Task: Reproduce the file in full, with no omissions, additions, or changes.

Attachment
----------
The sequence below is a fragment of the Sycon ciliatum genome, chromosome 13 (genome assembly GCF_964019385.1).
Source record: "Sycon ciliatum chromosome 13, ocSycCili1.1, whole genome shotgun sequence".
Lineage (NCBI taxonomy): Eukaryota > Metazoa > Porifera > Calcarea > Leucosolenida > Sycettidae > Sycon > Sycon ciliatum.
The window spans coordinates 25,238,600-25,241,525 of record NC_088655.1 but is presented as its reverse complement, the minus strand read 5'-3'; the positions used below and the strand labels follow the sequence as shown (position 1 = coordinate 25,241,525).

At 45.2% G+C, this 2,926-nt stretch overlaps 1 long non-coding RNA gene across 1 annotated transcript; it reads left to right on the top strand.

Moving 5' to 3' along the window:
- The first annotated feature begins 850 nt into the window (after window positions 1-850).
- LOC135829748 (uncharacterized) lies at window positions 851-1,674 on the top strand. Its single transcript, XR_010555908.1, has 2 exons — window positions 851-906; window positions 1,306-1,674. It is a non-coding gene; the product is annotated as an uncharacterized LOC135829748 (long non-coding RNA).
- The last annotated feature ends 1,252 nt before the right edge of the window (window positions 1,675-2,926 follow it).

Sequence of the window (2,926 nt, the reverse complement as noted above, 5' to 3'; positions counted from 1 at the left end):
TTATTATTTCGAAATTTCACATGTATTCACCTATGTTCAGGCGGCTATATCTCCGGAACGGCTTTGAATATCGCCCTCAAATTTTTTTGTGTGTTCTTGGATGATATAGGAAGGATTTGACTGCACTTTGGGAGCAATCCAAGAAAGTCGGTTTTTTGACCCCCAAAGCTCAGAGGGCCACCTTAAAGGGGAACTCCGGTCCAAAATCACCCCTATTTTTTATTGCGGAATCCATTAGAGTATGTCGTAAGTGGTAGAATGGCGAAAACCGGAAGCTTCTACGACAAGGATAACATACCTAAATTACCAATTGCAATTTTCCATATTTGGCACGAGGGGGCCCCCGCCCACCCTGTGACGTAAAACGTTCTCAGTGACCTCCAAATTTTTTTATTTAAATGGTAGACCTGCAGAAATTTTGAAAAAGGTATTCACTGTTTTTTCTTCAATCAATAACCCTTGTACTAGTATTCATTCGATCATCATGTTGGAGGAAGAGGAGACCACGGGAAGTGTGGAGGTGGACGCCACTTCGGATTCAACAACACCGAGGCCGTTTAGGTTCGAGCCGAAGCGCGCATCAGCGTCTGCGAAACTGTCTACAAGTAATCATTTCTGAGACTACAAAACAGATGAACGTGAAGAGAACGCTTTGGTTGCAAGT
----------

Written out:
The sequence below is a fragment of the Sycon ciliatum genome, chromosome 13 (genome assembly GCF_964019385.1).
Source record: "Sycon ciliatum chromosome 13, ocSycCili1.1, whole genome shotgun sequence".
Lineage (NCBI taxonomy): Eukaryota > Metazoa > Porifera > Calcarea > Leucosolenida > Sycettidae > Sycon > Sycon ciliatum.
The window spans coordinates 25,238,600-25,241,525 of record NC_088655.1 but is presented as its reverse complement, the minus strand read 5'-3'; the positions used below and the strand labels follow the sequence as shown (position 1 = coordinate 25,241,525).

At 45.2% G+C, this 2,926-nt stretch overlaps 1 long non-coding RNA gene across 1 annotated transcript; it reads left to right on the top strand.

Moving 5' to 3' along the window:
- The first annotated feature begins 850 nt into the window (after window positions 1-850).
- LOC135829748 (uncharacterized) lies at window positions 851-1,674 on the top strand. Its single transcript, XR_010555908.1, has 2 exons — window positions 851-906; window positions 1,306-1,674. It is a non-coding gene; the product is annotated as an uncharacterized LOC135829748 (long non-coding RNA).
- The last annotated feature ends 1,252 nt before the right edge of the window (window positions 1,675-2,926 follow it).

Sequence of the window (2,926 nt, the reverse complement as noted above, 5' to 3'; positions counted from 1 at the left end):
TTATTATTTCGAAATTTCACATGTATTCACCTATGTTCAGGCGGCTATATCTCCGGAACGGCTTTGAATATCGCCCTCAAATTTTTTTGTGTGTTCTTGGATGATATAGGAAGGATTTGACTGCACTTTGGGAGCAATCCAAGAAAGTCGGTTTTTTGACCCCCAAAGCTCAGAGGGCCACCTTAAAGGGGAACTCCGGTCCAAAATCACCCCTATTTTTTATTGCGGAATCCATTAGAGTATGTCGTAAGTGGTAGAATGGCGAAAACCGGAAGCTTCTACGACAAGGATAACATACCTAAATTACCAATTGCAATTTTCCATATTTGGCACGAGGGGGCCCCCGCCCACCCTGTGACGTAAAACGTTCTCAGTGACCTCCAAATTTTTTTATTTAAATGGTAGACCTGCAGAAATTTTGAAAAAGGTATTCACTGTTTTTTCTTCAATCAATAACCCTTGTACTAGTATTCATTCGATCATCATGTTGGAGGAAGAGGAGACCACGGGAAGTGTGGAGGTGGACGCCACTTCGGATTCAACAACACCGAGGCCGTTTAGGTTCGAGCCGAAGCGCGCATCAGCGTCTGCGAAACTGTCTACAAGTAATCATTTCTGAGACTACAAAACAGATGAACGTGAAGAGAACGCTTTGGTTGCAAGT